Christine Leclerc of Prince George is the chief instigator of the The Enpipe Line Editorial Collective, a group of poets whose on-line presence to resist the Enbridge tar sands pipleline resulted in a poetry collection, The Enpipe Line (Creekstone 2012). Description: 178 pages, 9X6 inches, perfect bound. ISBN: 978-0-9783195-6-4 Price: $18

According to publicity materials:

"The Enpipe Line goes dream vs. dream with Enbridge's proposed Northern Gateway Pipelines. If built, these 1,170 kilometre pipelines will carry tars sands oil and its poisonous by-products across more than 700 streams and rivers between Alberta and the BC port of Kitimat. In Kitimat, crude oil would be pumped into supertankers for export, threatening the fragile coastal ecosystem with a major spill. Originally conceived as a 1,170 kilometre-long collaborative line of poetry to match the length of the proposed pipelines, The Enpipe Line has grown to over 70,000 kilometres. Its community of poets comes from all ages and walks of life: woodworkers, painters, environmental campaigners, single parents, professors, children. This book, like the pipeline it opposes, outlines a dream. But, unlike Enbridge's proposal, The Enpipe Line represents the shared desire of living community: that the Northern Gateway Pipelines proposal never see the light of day."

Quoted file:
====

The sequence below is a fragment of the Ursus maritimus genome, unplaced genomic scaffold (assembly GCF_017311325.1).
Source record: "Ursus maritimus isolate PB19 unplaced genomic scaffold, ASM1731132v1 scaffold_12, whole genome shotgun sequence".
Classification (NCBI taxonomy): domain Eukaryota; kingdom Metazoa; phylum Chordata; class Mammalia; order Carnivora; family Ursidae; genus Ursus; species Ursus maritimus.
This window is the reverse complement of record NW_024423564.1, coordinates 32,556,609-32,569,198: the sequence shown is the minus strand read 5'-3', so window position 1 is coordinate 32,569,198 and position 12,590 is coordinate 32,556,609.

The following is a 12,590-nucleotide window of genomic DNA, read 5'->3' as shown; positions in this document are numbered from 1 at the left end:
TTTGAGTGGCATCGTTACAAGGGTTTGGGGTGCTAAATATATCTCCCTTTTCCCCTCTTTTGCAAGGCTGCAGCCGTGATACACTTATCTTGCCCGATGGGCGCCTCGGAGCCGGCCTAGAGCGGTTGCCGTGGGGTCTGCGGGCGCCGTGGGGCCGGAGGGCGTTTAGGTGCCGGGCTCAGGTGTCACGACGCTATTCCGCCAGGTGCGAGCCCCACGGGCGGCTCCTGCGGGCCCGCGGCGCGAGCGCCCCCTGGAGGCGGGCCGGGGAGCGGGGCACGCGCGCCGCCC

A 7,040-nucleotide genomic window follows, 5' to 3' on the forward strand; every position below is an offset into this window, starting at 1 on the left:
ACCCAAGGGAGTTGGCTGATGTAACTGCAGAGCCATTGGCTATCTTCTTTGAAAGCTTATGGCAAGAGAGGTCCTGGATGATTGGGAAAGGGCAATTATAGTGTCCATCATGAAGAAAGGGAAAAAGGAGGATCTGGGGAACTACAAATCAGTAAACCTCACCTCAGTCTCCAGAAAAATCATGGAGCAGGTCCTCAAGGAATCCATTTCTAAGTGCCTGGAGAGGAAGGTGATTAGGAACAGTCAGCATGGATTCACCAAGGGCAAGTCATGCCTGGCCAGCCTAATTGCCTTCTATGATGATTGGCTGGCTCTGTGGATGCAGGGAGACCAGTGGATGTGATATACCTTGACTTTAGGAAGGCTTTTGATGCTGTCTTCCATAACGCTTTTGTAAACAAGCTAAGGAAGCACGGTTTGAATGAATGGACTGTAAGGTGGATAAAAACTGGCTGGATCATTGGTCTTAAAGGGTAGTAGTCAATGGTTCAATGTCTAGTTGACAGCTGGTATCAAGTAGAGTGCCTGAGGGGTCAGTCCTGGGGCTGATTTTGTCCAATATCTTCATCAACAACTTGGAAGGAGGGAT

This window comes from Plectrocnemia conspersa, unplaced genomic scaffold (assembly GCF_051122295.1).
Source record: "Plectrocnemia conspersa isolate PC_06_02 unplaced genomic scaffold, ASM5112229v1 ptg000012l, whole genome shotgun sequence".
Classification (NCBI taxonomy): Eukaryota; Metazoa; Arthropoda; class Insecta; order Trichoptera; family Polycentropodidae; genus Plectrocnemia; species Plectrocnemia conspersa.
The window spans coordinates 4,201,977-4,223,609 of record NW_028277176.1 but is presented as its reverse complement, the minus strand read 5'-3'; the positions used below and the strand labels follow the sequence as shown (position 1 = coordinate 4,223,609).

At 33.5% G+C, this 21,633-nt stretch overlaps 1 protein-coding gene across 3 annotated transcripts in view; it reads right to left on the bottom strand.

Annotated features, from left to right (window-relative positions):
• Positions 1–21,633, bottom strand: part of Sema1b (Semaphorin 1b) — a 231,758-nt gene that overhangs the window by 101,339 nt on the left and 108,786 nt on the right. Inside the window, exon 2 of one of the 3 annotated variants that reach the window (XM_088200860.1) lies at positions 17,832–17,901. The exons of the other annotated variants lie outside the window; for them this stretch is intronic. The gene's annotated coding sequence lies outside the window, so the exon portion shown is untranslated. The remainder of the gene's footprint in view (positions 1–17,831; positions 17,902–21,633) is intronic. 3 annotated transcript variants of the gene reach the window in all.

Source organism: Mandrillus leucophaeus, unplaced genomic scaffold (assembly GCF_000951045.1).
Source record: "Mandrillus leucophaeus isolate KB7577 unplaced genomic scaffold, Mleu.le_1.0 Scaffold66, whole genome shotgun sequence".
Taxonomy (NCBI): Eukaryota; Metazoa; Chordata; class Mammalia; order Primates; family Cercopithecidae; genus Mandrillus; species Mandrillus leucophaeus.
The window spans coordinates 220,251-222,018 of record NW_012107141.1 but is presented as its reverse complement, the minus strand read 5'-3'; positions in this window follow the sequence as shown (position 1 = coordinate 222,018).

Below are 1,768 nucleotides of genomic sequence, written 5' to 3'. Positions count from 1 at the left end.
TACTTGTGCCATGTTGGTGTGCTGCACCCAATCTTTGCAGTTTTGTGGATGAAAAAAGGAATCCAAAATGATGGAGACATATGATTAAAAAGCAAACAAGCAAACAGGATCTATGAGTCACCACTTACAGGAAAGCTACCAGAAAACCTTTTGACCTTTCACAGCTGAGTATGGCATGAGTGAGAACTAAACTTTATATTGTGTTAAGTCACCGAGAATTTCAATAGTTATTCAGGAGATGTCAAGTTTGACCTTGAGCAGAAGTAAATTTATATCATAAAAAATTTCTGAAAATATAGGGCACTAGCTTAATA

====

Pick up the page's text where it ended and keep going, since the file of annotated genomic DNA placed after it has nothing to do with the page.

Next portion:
For an audio from the launch outside Enbridge's Burrard Street tar sands pipeline office in Vancouver, B.C. March 23, 2012, including protest poems performed by Poet Laureate Fred Wah and poets Elaine Woo, Stephen Collis, Renee Sarojini Saklikar, Marilyn Belak and Mercedes Eng, with a speech from Jessie Schwarz, MC-ed by Ray Hsu, visit:

Also see below.

[BCBW 2012]